The Steiner Minimum Tree problem has the last forty years gotten widespread attention, but its history goes back four centuries. Although many of the scientists in the early years did not publish their work in books or articles, the notes and letters they have left, gives us today a possibility to trace the evolution of the Steiner Minimum Tree problem.

Fermat Pierre de Fermat (1601-1665)
In the early 1600, Fermat proposed the following problem: given 3 points in the plane, find a fourth point T such that the length from this point to the 3 given points is minimal.
The original treatment of the problem considered only triangles with acute angles, for which T must be an interior point. Therefore, a discussion of the relative position of T with respect to the triangle did not emerge.
Before 1640, Torricelli solved this problem and the point has since been known as the Torricelli-point. Torricelli's method was to construct equilateral triangles on each side of the triangle made up by the original points. Circles circumscribing the equilateral triangles intersect in the point that is sought (Figure 1). This point is called the Torricelli point.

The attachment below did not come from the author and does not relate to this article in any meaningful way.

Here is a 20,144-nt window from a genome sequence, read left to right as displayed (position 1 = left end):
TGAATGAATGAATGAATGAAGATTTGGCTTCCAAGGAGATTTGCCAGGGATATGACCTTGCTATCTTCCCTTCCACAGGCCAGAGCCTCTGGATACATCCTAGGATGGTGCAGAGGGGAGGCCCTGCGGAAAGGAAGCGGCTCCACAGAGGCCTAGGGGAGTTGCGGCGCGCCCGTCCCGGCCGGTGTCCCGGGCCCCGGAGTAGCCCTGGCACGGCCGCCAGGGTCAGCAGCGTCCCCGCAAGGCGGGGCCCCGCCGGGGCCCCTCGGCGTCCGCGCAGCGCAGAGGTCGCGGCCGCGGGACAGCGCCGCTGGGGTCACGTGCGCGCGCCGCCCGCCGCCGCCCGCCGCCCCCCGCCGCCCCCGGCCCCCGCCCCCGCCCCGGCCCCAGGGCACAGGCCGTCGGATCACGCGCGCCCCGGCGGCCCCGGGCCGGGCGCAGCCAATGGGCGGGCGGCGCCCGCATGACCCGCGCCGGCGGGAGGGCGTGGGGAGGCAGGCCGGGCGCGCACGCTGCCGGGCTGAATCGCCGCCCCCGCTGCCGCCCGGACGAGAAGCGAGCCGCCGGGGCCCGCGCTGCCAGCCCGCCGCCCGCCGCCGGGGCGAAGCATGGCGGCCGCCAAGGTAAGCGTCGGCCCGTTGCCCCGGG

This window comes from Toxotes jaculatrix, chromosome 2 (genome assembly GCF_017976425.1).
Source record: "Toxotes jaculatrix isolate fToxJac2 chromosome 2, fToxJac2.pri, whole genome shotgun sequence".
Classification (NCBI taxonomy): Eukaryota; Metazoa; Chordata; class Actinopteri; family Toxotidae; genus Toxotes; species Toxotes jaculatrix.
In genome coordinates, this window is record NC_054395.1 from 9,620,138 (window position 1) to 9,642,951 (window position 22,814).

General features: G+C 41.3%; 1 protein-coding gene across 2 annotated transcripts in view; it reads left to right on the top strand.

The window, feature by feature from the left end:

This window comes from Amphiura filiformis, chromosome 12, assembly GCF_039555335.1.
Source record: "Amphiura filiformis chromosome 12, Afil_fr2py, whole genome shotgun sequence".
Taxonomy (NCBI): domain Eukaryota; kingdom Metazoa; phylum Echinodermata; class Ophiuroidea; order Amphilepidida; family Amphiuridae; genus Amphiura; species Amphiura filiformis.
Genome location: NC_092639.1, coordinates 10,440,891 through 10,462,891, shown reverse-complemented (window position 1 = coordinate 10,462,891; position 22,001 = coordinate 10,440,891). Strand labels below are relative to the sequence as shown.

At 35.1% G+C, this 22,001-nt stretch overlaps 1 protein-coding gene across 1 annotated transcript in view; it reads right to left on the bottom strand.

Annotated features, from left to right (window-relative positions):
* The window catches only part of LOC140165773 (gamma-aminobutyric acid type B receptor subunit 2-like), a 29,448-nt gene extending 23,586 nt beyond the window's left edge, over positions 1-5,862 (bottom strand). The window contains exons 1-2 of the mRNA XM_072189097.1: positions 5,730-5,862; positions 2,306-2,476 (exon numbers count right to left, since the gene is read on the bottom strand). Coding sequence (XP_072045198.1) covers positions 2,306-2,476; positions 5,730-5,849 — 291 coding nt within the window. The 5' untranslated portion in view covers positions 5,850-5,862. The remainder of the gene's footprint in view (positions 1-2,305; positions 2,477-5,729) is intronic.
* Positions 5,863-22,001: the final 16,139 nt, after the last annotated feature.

Torricelli Evangelista Torricelli (1608-1647)

Torricellis method
Figure 1: Torricelli method.

Cavalieri Bonaventura Francesco Cavalieri (1598-1647)
Cavalieri in his "Exercitationes geometricae" of 1647, showed that the sides of the given triangle subtend angles of 120 degrees from the Torricelli point.
Thomas Simpson proved in his "Doctrine and Application of Fluxions" (London, 1750), that the three lines joining the outside vertices of the equilateral triangles defined above, to the opposite vertices of the given triangle intersect in the Torricelli point. These three lines are called Simpson lines (Figure 2). He is also credited as being the first to discuss the weighted variant of the problem, and having generalized the problem to n points.

Simpson Thomas Simpson (1710-1761)

Simpson's method
Figure 2: Simpsonís method.

A method proposed by the mathematicians of the mid seventeenth century for the three point problem is illustrated in Figure 3. This method stated that in order to calculate the Steiner Point given points A, B and C, you first construct an equilateral triangle (ABX) using the longest edge between two of the points (AC) such that the third (B) lies outside the triangle. A circle is circumscribed around the triangle, and a line is constructed from the third point (B) to the far vertex of the triangle (X). The location of the Torricelli point (T) is the intersection of this line (BX) with the circle.

Method used in mid 1700
Figure 3: Method used in mid 1700.

In 1834, Heinen showed that the Toricelli point is only the solution to Fermat's problem if the triangle of the three given points does not contain an angle larger than 120 degrees.
The Steiner minimum tree problem is an indirect generalization. Recent research on mathematical history showed that Gauss first studied this generalization (i.e., the Steiner minimum tree).